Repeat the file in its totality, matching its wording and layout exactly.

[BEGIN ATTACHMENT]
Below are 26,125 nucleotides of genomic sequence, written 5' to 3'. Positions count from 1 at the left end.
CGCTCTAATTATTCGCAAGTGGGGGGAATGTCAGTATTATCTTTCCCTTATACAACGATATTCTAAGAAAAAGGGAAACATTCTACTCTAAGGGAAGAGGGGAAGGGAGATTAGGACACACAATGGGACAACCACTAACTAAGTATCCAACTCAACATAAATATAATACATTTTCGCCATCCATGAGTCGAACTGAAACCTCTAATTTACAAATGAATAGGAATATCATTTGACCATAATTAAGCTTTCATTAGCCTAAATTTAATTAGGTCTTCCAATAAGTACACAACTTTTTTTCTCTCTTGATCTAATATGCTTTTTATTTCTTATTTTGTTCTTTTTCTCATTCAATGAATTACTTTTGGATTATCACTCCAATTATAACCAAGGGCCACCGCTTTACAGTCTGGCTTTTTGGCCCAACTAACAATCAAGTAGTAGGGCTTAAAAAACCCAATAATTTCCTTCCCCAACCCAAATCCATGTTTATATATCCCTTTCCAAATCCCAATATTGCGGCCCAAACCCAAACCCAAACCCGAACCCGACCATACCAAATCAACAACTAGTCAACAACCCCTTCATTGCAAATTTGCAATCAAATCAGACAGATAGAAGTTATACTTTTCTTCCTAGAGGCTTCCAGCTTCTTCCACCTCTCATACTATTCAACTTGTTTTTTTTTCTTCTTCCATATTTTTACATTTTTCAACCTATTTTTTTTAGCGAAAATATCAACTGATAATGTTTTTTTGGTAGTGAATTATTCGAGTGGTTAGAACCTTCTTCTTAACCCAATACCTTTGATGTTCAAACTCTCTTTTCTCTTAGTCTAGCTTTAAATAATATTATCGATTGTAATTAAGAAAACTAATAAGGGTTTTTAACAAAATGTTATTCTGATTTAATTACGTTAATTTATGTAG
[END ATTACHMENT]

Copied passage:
Below are 26,125 nucleotides of genomic sequence, written 5' to 3'. Positions count from 1 at the left end.
CGCTCTAATTATTCGCAAGTGGGGGGAATGTCAGTATTATCTTTCCCTTATACAACGATATTCTAAGAAAAAGGGAAACATTCTACTCTAAGGGAAGAGGGGAAGGGAGATTAGGACACACAATGGGACAACCACTAACTAAGTATCCAACTCAACATAAATATAATACATTTTCGCCATCCATGAGTCGAACTGAAACCTCTAATTTACAAATGAATAGGAATATCATTTGACCATAATTAAGCTTTCATTAGCCTAAATTTAATTAGGTCTTCCAATAAGTACACAACTTTTTTTCTCTCTTGATCTAATATGCTTTTTATTTCTTATTTTGTTCTTTTTCTCATTCAATGAATTACTTTTGGATTATCACTCCAATTATAACCAAGGGCCACCGCTTTACAGTCTGGCTTTTTGGCCCAACTAACAATCAAGTAGTAGGGCTTAAAAAACCCAATAATTTCCTTCCCCAACCCAAATCCATGTTTATATATCCCTTTCCAAATCCCAATATTGCGGCCCAAACCCAAACCCAAACCCGAACCCGACCATACCAAATCAACAACTAGTCAACAACCCCTTCATTGCAAATTTGCAATCAAATCAGACAGATAGAAGTTATACTTTTCTTCCTAGAGGCTTCCAGCTTCTTCCACCTCTCATACTATTCAACTTGTTTTTTTTTCTTCTTCCATATTTTTACATTTTTCAACCTATTTTTTTTAGCGAAAATATCAACTGATAATGTTTTTTTGGTAGTGAATTATTCGAGTGGTTAGAACCTTCTTCTTAACCCAATACCTTTGATGTTCAAACTCTCTTTTCTCTTAGTCTAGCTTTAAATAATATTATCGATTGTAATTAAGAAAACTAATAAGGGTTTTTAACAAAATGTTATTCTGATTTAATTACGTTAATTTATGTAG